Judging from the multiple Facebook "R.I.P." pages created to honor Hernandez, however, he continues to touch the lives of many people. Here are some posts on the most popular Facebook tribute to Miguel, nicknamed "Mickey":
November 21: When i heard that mickey died from getting stabbed i was sad and i started thinking "why cant the world just get rid of all the gangs, its stupid right just hating some one because they're a different color or because they come from another part of the world, look at how much sadness was caused by the death of mickey. . . .

And here is a very touching dedication from one of Miguel's teachers:
November 22: Mickey was a great student, many of us- his teachers feel this way. We are in just as much pain, I know I am. I've dedicated my life to become the teacher that can make "make a difference" - and now I feel like I failed. Mickey was one of my best and brightest students. Please,.. all of you students, all of you who are predators and are killing our students (gang bangers, dealers, etc), this must end. When will you finally learn.
Despite the pleas from Miguel's friends that others not seek to avenge his murder, another youth was stabbed days after Miguel was murdered. The youth survived, but police believe that his attack was related to Miguel's death.

Raquan Campbell: 15

On December 1, 15-year-old Raquan Cambpell was shot multiple times in the body and head. The attack killed him. The following Baltimore Sun article represents the totality of information regarding Raquan's death in the local news media:
UPDATE: City police just identified the teen victim as Raquan Campbell. 15, of the the 2800 block of Bookert Drive in South Baltimore's Cherry Hill neighborhood.

Some disturbing news out of Southwest Baltimore -- a 15-year-old was shot and killed in Carrollton Ridge. This area has historically been a violent hot spot for drug dealing and violent crime. It's near where a little girl was shot and wounded last years.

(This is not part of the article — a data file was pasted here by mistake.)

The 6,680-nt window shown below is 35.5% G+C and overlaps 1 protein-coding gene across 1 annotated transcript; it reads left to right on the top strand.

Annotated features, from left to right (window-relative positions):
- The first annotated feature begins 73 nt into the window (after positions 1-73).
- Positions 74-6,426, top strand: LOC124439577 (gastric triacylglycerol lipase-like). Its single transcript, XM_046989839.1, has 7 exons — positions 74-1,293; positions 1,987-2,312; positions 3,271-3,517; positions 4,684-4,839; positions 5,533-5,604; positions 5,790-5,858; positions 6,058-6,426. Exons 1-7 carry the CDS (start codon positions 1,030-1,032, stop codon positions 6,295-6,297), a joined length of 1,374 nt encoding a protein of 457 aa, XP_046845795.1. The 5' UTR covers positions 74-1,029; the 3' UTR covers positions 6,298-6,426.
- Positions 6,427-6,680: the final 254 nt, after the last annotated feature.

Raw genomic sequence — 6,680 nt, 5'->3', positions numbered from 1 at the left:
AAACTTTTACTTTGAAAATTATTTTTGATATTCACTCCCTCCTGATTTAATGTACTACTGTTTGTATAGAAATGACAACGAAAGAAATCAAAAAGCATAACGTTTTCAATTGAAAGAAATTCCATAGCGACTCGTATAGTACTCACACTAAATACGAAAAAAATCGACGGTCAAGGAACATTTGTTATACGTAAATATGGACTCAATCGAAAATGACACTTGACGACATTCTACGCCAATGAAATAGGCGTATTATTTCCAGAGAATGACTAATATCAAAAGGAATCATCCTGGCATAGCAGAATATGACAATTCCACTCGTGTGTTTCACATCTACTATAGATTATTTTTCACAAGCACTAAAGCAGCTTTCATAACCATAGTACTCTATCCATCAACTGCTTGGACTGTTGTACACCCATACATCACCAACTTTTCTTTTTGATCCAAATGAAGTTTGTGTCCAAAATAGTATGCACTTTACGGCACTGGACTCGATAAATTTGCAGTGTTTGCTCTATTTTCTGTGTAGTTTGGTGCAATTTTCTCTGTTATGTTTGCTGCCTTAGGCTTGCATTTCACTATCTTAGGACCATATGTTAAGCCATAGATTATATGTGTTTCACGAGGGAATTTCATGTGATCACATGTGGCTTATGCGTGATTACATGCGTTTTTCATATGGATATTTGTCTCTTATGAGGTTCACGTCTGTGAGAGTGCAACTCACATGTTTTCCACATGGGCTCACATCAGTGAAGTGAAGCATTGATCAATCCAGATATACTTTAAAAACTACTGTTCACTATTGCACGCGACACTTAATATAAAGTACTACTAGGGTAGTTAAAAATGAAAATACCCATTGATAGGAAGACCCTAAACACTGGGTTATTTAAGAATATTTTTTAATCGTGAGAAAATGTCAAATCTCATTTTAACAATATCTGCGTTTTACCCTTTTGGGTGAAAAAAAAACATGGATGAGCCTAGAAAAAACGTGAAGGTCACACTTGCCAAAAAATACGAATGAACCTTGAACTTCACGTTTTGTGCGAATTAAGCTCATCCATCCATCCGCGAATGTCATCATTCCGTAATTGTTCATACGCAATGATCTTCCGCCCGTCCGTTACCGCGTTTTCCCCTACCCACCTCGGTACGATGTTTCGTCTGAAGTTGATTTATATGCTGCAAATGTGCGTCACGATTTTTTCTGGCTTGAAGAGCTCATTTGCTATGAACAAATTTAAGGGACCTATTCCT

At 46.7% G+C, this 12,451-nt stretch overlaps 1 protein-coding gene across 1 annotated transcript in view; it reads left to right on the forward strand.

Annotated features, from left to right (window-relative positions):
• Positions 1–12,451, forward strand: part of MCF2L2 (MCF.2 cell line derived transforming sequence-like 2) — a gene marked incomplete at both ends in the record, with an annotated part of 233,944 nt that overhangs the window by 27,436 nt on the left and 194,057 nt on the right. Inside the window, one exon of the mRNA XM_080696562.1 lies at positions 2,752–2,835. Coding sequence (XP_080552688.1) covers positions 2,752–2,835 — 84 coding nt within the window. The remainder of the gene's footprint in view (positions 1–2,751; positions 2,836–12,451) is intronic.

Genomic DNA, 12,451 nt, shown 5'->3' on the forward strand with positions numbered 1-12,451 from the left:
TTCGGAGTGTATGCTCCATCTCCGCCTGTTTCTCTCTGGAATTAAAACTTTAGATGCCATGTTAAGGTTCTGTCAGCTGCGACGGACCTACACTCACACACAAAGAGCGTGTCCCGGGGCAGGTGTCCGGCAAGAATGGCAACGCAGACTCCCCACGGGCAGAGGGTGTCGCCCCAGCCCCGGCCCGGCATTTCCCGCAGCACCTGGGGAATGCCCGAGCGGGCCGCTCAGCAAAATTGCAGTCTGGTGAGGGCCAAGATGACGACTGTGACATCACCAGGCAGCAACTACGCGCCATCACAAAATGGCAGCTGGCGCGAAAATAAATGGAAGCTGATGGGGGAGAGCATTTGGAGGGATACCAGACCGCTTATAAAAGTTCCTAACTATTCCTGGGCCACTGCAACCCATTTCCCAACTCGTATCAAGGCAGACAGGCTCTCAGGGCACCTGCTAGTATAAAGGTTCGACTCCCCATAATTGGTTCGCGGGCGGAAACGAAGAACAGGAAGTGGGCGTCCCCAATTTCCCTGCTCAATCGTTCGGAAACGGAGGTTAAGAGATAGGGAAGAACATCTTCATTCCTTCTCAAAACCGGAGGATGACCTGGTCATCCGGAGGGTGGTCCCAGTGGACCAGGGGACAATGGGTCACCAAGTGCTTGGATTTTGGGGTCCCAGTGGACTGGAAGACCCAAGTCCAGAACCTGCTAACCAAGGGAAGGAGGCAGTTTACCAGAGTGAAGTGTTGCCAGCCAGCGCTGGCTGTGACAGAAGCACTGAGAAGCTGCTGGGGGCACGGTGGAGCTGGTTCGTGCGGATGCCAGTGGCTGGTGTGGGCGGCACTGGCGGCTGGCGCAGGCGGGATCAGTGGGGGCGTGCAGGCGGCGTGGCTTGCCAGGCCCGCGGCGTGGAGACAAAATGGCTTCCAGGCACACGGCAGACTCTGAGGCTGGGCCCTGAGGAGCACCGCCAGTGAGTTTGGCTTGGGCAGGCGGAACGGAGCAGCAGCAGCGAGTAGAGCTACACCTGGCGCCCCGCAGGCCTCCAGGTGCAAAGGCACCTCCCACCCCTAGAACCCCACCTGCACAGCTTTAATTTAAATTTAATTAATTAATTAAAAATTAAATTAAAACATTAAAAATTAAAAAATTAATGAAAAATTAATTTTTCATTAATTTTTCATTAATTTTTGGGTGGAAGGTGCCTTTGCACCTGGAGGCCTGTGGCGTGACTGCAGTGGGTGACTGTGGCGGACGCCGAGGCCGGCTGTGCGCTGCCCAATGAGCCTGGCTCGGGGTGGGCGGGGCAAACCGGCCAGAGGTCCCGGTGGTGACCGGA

Few details are available of this latest shooting. Police told Sun reporter Jessica Anderson that the youth was shot in the head about 5:15 p.m. near South Payson and West Pratt streets and died about an hour later at Maryland Shock Trauma Center.

The youth is the 10th juvenile to be killed in Baltimore this year. There were 16 youths killed in all of 2009.
The murder of a 15-year-old child only merits a few sentences in Baltimore's major newspaper. Many of Raquan's friends, however, have filled this void through the use of social networking.

In most of his pictures available online, Raquan, affectionately known as "Ra Ra," has a big smile on his face. Many of his friends spoke of his smile and his warmth on a Facebook page created in his honor:
December 1: Im Cryinq As I Type This RaRa Youu Were So Funny Im Goinq Miss Ya Geekinq Ass Boy W/Ya Gorqoeus Ass Smilee Uqhh Whyy Youu Tho ! Ily & Imy Youu Always Goinq Be In My Heart I Promise Youu Tht!

December 1: Awwww I really can't believe that some coward took your life you was such a respectful young man.. My prayers are with your family may you rest in peace baby